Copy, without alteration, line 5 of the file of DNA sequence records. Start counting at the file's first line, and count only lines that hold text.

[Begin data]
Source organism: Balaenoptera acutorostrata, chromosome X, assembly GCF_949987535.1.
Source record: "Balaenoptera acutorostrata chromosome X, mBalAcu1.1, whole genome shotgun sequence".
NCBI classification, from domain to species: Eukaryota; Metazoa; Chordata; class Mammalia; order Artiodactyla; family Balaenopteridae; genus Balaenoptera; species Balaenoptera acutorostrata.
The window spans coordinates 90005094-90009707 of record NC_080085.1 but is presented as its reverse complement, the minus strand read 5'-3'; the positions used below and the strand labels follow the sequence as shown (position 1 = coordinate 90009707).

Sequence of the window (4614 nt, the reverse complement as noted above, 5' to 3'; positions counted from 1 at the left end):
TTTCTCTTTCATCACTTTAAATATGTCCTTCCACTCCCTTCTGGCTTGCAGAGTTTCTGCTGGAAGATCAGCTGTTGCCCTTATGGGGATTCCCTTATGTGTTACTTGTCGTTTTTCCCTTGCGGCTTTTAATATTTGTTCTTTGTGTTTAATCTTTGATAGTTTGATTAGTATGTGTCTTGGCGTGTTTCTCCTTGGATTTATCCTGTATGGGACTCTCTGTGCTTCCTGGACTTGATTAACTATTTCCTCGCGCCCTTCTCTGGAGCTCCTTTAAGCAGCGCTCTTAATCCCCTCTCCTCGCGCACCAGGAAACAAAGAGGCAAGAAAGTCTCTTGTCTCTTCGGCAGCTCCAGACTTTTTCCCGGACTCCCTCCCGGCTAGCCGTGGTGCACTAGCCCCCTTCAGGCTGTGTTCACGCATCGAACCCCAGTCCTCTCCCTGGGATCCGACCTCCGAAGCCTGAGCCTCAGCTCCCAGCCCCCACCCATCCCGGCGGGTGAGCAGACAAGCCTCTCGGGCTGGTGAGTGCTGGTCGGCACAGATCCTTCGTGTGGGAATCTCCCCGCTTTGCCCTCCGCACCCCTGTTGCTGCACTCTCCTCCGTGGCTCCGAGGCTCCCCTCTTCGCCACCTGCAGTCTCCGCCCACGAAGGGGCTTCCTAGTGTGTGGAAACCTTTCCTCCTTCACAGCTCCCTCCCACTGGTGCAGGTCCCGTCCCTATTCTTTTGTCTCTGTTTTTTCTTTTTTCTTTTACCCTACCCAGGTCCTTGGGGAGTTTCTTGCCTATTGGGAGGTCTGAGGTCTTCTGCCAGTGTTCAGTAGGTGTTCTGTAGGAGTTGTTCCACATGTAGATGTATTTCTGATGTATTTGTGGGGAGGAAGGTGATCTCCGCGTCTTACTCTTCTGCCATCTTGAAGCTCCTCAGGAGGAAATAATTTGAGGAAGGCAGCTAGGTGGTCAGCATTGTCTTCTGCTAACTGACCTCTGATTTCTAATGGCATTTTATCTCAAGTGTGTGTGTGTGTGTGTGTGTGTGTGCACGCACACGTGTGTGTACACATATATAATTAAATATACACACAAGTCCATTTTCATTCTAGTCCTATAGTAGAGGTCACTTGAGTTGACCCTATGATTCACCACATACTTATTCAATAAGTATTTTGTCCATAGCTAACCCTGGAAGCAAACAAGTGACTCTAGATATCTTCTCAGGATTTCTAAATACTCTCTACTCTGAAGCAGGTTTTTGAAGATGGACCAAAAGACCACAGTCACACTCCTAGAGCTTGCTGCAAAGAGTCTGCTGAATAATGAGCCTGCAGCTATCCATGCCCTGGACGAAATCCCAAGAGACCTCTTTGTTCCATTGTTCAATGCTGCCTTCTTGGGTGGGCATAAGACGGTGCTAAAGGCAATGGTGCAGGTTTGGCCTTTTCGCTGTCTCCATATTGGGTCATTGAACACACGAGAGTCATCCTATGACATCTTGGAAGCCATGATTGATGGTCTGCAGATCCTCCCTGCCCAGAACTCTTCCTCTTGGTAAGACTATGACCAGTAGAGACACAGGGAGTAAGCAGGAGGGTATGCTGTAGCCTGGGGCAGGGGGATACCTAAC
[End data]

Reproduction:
Sequence of the window (4614 nt, the reverse complement as noted above, 5' to 3'; positions counted from 1 at the left end):